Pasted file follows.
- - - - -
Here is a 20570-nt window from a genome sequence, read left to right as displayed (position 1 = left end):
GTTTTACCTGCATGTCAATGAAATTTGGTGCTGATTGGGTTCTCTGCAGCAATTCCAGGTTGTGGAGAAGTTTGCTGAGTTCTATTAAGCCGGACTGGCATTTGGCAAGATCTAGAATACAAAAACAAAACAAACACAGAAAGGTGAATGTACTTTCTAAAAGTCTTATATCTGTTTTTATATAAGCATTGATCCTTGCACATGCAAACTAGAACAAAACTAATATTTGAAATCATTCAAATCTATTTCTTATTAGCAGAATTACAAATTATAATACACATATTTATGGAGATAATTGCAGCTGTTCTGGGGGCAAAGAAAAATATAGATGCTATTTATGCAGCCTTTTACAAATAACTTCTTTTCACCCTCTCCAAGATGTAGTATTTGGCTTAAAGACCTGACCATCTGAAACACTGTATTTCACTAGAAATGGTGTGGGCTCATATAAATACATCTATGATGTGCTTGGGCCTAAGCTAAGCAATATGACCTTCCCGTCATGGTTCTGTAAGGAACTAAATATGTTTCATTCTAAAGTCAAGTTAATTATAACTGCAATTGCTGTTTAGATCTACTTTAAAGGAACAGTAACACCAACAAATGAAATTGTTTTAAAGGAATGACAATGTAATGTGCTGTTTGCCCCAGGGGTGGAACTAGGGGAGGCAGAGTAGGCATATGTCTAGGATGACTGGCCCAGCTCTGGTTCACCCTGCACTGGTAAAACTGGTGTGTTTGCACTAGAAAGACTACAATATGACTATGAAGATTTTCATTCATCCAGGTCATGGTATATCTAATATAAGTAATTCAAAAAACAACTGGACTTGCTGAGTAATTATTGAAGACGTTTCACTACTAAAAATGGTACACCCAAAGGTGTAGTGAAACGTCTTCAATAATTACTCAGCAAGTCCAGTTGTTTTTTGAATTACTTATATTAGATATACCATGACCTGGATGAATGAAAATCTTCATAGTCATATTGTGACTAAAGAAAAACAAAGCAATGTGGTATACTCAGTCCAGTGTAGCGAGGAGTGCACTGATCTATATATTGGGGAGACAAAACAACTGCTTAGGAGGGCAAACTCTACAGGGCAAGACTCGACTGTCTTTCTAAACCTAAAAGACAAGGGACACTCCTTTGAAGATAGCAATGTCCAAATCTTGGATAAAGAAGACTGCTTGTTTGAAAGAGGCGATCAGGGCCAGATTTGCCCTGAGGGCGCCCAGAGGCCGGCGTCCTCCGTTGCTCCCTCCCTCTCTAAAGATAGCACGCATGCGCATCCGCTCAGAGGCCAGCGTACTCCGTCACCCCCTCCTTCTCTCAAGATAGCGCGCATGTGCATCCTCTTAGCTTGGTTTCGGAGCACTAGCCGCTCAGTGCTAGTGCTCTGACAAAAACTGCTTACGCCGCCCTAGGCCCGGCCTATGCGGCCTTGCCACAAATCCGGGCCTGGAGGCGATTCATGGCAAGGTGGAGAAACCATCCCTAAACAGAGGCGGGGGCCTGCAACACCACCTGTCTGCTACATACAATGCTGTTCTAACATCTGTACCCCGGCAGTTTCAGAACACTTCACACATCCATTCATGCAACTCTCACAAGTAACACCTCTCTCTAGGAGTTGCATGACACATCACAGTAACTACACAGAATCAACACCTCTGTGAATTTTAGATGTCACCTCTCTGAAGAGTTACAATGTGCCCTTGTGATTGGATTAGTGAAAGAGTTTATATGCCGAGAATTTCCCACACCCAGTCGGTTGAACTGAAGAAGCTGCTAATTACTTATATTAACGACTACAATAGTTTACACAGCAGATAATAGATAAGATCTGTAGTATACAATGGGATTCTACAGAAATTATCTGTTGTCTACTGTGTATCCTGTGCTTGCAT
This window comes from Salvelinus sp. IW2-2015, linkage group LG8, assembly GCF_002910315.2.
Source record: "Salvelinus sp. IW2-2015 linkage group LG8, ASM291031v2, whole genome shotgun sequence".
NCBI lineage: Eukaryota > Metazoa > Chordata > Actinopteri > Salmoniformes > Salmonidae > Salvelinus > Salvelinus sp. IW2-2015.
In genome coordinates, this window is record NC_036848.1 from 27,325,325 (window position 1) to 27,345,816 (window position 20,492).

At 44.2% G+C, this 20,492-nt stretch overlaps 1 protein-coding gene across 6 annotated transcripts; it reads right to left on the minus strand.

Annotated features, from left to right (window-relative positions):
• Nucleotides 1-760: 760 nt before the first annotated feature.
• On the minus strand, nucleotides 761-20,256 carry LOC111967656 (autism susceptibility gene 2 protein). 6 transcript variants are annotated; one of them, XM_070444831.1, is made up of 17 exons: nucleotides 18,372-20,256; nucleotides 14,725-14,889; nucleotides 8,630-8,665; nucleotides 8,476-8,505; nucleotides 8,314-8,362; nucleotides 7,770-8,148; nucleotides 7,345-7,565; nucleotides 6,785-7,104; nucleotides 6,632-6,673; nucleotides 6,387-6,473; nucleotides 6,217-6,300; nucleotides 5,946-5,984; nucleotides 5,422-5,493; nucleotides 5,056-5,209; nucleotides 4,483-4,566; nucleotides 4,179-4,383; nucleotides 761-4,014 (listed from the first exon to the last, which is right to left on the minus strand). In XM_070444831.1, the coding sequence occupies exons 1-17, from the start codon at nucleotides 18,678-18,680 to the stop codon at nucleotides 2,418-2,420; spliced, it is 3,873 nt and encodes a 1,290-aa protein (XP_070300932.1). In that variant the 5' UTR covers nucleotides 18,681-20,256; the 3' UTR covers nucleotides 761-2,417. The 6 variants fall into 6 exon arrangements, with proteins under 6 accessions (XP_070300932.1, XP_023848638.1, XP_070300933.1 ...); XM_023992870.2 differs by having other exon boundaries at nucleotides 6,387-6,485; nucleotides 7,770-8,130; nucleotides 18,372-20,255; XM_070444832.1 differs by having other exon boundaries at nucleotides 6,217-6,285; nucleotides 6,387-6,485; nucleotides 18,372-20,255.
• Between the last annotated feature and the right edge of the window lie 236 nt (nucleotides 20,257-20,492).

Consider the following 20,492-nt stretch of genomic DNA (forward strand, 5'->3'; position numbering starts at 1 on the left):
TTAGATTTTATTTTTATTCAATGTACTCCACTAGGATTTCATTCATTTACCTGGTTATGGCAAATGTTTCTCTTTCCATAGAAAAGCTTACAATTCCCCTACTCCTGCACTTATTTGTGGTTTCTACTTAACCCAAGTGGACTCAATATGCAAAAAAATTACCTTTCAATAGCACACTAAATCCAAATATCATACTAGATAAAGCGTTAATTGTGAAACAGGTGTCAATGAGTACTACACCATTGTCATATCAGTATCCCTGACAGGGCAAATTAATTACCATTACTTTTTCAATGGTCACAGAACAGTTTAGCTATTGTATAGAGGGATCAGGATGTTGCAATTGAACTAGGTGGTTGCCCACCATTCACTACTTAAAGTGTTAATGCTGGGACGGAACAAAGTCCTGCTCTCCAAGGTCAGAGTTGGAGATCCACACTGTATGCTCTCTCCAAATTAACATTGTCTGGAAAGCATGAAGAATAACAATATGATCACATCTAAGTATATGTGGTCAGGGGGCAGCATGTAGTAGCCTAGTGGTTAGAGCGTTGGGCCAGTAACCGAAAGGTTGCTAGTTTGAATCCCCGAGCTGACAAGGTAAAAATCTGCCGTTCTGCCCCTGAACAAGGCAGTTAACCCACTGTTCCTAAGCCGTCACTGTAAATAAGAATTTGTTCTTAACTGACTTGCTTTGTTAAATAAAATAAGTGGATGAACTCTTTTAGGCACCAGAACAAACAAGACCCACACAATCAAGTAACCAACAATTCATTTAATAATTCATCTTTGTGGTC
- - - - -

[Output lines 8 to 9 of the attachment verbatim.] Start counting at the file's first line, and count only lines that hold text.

Annotated features, from left to right (window-relative positions):
• Nucleotides 1-760: 760 nt before the first annotated feature.